Flows into commodity investments have hit their highest levels since the global financial crisis as negative interest rates boost the appeal of real assets, but they risk reversing as rallies falter in metals and oil.
The threat of investors liquidating their commodity stakes has climbed in recent years as speculative funds have become dominant and longer-term investors increasingly shun the sector.
Some $51 billion has moved into commodities investments in the first seven months of the year, the most since 2009, according to Barclays, which tracks the flows.
Investors scrambled to take advantage of this year’s rebound in many markets after the 19-commodity Thomson Reuters/Core Commodity CRB Index .TRJCRBTR had more than halved since 2011.
Commodity prices had been sliding for several years as growth faltered in top consumer China while at the same time oversupply hit oil, metals and other products.
The price index peaked this year in June up 11 percent, but has since shed much of those gains. Last year it slid 23 percent.
“Much of the demand for commodities this year has been tactical and, unless the asset class continues to generate strong returns in the second half, which we think unlikely, then outflows could resume,” said Kevin Norrish, head of commodities research at Barclays.
Part of the concern is that the surge of cash has come more from investors happy to move in and out of markets rather than pension portfolio managers looking for long-term placements.
“There’s been a general paring back in longer term strategic positioning by many of the large pension funds and other longer-term investors,” Norrish added.
Last year, the sector won investment inflows of $39.5 billion in the first half, only to shed $45.9 billion in the second half to end the year with $6.3 billion in net outflows.
“September should be a time for seasonal weakness in commodity markets,” said Aakash Doshi at Citi, which also tracks commodity investment flows.
“With commodity prices likely to trade sideways or even a bit weaker short term, ongoing passive index outflows… might be in play for September,” he said in a note.
The price of Brent crude has surged over 80 percent since touching a 12-year low in late January, but has struggled to reach fresh highs recently.
The type of investors putting cash into commodities has shifted since the boom years when the sector was touted as a way to diversify long-term portfolios, adding an inflation hedge and gaining exposure to high-growth emerging markets.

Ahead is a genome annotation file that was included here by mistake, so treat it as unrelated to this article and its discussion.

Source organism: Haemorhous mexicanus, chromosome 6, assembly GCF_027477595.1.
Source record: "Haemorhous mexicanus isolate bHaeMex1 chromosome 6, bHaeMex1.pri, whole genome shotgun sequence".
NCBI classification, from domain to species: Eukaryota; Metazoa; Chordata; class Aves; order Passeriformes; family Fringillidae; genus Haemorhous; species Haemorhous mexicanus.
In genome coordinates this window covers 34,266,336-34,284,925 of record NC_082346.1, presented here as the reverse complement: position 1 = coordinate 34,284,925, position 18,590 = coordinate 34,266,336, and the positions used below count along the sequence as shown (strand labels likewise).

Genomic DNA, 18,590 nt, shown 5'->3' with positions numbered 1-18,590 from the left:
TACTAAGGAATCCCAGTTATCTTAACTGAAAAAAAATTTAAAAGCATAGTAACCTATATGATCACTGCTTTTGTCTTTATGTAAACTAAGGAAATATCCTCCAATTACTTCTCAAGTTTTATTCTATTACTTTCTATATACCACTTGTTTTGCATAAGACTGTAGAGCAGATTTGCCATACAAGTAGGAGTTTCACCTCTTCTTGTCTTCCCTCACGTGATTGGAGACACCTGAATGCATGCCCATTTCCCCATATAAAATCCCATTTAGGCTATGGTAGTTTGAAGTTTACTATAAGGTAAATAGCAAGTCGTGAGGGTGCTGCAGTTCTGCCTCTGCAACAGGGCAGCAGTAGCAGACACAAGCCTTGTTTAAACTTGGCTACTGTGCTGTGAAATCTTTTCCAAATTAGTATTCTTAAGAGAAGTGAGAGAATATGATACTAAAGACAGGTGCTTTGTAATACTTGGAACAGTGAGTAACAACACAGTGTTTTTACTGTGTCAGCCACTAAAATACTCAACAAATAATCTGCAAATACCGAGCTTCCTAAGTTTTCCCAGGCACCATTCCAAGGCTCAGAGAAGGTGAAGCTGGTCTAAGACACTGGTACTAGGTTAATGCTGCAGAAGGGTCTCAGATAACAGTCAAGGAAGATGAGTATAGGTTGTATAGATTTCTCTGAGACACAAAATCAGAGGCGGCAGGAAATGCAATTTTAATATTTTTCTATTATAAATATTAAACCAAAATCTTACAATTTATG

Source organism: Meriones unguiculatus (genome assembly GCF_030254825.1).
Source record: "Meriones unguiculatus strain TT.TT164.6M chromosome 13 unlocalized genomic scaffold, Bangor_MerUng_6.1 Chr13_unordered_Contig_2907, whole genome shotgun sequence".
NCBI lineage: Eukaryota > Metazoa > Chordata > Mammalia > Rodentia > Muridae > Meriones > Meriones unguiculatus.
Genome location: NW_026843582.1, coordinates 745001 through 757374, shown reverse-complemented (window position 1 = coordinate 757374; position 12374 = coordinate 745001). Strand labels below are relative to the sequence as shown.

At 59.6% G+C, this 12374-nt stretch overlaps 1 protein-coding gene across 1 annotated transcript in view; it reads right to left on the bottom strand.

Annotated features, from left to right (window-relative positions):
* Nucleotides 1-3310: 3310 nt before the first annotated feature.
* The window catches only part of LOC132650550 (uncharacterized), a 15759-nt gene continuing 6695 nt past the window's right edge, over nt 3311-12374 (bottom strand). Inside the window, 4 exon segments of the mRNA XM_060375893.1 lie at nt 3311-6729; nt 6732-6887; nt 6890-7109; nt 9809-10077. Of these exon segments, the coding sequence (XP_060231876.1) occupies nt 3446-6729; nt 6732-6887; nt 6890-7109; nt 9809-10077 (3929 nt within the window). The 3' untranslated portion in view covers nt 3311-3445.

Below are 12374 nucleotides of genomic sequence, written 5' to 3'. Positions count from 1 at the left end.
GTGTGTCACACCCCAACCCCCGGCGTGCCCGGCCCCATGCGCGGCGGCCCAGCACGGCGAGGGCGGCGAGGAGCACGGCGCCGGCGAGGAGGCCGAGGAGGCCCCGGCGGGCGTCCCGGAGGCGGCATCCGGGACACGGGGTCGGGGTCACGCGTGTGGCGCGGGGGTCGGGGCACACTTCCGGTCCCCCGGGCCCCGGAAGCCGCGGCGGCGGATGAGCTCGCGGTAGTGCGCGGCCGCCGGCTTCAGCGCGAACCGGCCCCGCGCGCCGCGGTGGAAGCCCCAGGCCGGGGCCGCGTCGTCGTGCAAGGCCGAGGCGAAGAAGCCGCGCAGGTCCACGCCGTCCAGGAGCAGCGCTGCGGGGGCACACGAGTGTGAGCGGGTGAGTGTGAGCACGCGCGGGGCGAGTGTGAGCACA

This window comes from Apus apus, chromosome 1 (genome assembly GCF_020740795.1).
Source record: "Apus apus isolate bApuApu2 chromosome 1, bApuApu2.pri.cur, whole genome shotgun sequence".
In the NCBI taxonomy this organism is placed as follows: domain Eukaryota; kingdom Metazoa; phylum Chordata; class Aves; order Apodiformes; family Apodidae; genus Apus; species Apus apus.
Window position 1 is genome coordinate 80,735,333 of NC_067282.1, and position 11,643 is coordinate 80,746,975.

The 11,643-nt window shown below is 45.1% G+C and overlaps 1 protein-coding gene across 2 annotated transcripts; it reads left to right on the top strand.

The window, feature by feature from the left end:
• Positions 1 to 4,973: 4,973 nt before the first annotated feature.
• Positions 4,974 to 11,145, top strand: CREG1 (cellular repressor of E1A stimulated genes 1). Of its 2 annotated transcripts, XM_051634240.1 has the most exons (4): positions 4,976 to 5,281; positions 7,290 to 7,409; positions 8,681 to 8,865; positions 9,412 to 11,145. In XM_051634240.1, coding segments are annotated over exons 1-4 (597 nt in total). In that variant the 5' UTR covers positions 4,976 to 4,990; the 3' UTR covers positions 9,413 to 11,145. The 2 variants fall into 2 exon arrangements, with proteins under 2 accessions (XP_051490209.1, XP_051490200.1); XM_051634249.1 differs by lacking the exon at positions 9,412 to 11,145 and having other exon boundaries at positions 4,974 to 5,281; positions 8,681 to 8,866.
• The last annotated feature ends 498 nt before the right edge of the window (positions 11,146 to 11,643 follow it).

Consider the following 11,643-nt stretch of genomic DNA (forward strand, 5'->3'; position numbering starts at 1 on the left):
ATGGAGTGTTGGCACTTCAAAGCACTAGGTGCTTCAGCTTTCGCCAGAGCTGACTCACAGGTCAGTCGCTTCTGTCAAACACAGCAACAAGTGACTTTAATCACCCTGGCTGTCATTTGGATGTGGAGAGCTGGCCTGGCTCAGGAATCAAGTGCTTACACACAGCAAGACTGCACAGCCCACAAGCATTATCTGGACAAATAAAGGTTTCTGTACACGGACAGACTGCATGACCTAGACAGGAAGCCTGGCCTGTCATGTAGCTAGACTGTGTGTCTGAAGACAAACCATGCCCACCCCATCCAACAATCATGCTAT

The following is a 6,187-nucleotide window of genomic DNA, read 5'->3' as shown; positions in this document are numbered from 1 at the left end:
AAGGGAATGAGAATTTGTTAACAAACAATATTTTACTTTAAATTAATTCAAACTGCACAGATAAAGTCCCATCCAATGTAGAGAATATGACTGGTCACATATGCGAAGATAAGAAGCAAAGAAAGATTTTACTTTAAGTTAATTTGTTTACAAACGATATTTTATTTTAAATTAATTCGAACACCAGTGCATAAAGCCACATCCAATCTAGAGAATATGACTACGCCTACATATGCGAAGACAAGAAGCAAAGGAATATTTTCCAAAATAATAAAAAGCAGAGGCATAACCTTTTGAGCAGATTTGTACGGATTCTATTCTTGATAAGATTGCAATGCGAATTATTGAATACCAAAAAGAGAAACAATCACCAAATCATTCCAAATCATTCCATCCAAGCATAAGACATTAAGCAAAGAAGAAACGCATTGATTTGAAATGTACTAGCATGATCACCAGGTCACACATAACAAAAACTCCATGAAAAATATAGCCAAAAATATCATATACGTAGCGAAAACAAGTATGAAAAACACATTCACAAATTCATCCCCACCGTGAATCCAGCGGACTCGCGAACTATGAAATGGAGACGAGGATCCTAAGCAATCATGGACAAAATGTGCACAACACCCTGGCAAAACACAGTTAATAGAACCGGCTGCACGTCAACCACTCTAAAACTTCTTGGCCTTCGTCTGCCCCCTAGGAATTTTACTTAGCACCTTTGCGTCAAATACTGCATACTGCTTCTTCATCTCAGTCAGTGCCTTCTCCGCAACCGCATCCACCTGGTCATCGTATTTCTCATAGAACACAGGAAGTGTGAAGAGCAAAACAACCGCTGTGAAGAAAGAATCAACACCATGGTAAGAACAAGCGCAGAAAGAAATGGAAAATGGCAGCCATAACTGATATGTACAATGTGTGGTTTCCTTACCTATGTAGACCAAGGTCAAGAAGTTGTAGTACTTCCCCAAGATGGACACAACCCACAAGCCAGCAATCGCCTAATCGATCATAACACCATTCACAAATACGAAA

At the time, pension funds and other long-term investors rushed to buy exposure to the sector through swaps on commodity indexes, covering oil, agriculture and metals in one stroke.
Many of them became disenchanted when the sector not only underperformed but also started moving in tandem with other sectors after the global financial crisis.
Only now, after years of central bank efforts to revive modest inflation by pushing debt yields to negligible or even negative levels, is the investment dynamic starting to change.”I’ve observed a resurgence of interest in all kinds of real assets as opposed to financial assets,” said Frances Hudson, Global Thematic Strategist of Multi Asset Investing at Standard Life Investments.
“The renewed interest in commodities has some of the same drivers. Interest rates lower for longer or even negative reduces the opportunity cost of holding commodities.”
Standard Life prefers infrastructure, real estate and private equity over commodities, but Hudson regards the sector as “a good short-term parking space” for many investors.
A breakdown of the Barclays data shows how in recent years money deserted index swaps, favored by longer-term investors, and shifted to exchange traded funds (ETFs), largely used by shorter-term speculators and retail investors.
Investors who move in and out of commodity markets find ETPs more flexible, offering individual products such as Brent crude and gold as well as the ability to take bearish positions with short ETPs.
From 2010 to 2012, index swaps had $119.6 billion of inflows with ETPs lagging at $31 billion. But that has flipped: since 2014, there have been $26.8 billion of outflows from index swaps while ETPs drew in $37.9 billion.
(Reporting by Eric Onstad; Editing by Ruth Pitchford)